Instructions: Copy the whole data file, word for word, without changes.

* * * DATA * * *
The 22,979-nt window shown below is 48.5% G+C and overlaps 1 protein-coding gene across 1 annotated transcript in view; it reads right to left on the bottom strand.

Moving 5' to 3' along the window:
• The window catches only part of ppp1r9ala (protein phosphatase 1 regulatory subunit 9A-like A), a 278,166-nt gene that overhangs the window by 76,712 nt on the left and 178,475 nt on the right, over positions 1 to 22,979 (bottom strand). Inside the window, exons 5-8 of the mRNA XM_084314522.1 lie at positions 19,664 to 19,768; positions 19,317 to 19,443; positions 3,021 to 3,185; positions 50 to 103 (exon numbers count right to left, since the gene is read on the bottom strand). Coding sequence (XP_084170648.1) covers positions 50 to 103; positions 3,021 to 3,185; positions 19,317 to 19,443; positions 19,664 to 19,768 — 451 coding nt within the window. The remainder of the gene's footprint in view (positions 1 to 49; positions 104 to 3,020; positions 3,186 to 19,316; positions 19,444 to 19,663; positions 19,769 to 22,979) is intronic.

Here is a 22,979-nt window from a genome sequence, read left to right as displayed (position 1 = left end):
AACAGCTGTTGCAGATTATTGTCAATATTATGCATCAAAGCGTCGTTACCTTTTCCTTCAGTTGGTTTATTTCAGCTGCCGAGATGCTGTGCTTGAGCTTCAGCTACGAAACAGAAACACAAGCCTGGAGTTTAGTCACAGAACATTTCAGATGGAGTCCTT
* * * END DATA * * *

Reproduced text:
The 22,979-nt window shown below is 48.5% G+C and overlaps 1 protein-coding gene across 1 annotated transcript in view; it reads right to left on the bottom strand.

Moving 5' to 3' along the window:
• The window catches only part of ppp1r9ala (protein phosphatase 1 regulatory subunit 9A-like A), a 278,166-nt gene that overhangs the window by 76,712 nt on the left and 178,475 nt on the right, over positions 1 to 22,979 (bottom strand). Inside the window, exons 5-8 of the mRNA XM_084314522.1 lie at positions 19,664 to 19,768; positions 19,317 to 19,443; positions 3,021 to 3,185; positions 50 to 103 (exon numbers count right to left, since the gene is read on the bottom strand). Coding sequence (XP_084170648.1) covers positions 50 to 103; positions 3,021 to 3,185; positions 19,317 to 19,443; positions 19,664 to 19,768 — 451 coding nt within the window. The remainder of the gene's footprint in view (positions 1 to 49; positions 104 to 3,020; positions 3,186 to 19,316; positions 19,444 to 19,663; positions 19,769 to 22,979) is intronic.

Here is a 22,979-nt window from a genome sequence, read left to right as displayed (position 1 = left end):
AACAGCTGTTGCAGATTATTGTCAATATTATGCATCAAAGCGTCGTTACCTTTTCCTTCAGTTGGTTTATTTCAGCTGCCGAGATGCTGTGCTTGAGCTTCAGCTACGAAACAGAAACACAAGCCTGGAGTTTAGTCACAGAACATTTCAGATGGAGTCCTT